I’m Piotr Naskrecki, an entomologist who helped find a new katydid species—AMA!
EDIT: Thank you all for participation, it was great to see so many people interested in insects and biodiversity. Cheers!
Hi my name is Piotr Naskrecki and I'm an entomologist, photographer and author, currently at the Museum of Comparative Zoology, Harvard University (Cambridge, MA.) I received my Ph.D. in Entomology from the University of Connecticut and my research focuses on the evolution of katydids and related insects, and the theory and practice of nature conservation. As a photographer, I promote appreciation and conservation of invertebrate animals—insects, arachnids, and their kin—by capturing both their beauty and roles as vital, often critically important members of the Earth’s ecosystems. I'm also one of the founding members of the International League of Conservation Photographers (ILCP.)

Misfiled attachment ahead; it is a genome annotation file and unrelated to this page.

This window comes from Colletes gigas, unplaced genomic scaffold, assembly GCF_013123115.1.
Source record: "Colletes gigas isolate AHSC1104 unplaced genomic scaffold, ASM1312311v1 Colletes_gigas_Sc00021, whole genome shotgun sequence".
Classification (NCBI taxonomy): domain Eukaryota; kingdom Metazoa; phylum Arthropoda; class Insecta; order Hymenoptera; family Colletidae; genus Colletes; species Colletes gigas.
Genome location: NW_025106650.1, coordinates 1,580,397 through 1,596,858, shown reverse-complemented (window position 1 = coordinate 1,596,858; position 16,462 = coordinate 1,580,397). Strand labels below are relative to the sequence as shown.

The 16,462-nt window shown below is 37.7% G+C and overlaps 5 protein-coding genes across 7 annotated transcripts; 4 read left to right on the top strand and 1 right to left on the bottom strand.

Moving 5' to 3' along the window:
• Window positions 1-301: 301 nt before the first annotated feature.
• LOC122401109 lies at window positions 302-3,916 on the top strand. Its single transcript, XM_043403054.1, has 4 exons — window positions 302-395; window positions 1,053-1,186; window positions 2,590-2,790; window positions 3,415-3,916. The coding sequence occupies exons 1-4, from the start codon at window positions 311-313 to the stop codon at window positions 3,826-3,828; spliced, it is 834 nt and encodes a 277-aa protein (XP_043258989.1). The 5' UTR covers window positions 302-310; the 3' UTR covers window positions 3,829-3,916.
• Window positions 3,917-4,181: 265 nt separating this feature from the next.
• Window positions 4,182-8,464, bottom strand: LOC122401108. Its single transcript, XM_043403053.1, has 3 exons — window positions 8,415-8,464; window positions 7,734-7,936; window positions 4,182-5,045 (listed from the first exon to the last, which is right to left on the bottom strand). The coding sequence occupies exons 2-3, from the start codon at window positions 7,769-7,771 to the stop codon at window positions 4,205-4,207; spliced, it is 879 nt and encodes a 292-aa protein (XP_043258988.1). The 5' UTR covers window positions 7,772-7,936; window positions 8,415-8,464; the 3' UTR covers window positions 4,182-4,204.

I am currently doing research at the E.O. Wilson Biodiversity Lab in Gorongosa National Park in Mozambique, which is home to some of the biologically richest and geologically most diverse ecosystems on the African continent. We've been collecting data on katydids since the inception of the lab in 2014 and are finally ready to publish our results on a new species: the incredible, big and spiny katydid that belongs to the genus Enyaliopsis.
What makes this species unusual are a few things:
- It's huge! An adult female weights more than 10 grams, which is more than some species of mammals, such as shrews, mice, and bats.
- It has few natural enemies, but if threatened by a larger predator—a bird or a monkey—it employs two lines of defense. First, it arches its back, pointing its hard and sharp spines at the attacker, but if that fails, the insect squirts its own blood into the attacker's eyes.
- The blood (hemolymph) of the katydid is yellow and has a strong, sharp smell, which indicates that it is likely full of toxins.
EDIT: You can get more details about our research here: https://openexplorer.nationalgeographic.com/expedition/gorongosa/view/6003035
And one more thing, we're asking people to help us choose a name for the new species! You can cast your vote here: https://twitter.com/NatGeo/status/1098611952568463365
Ask Me Anything!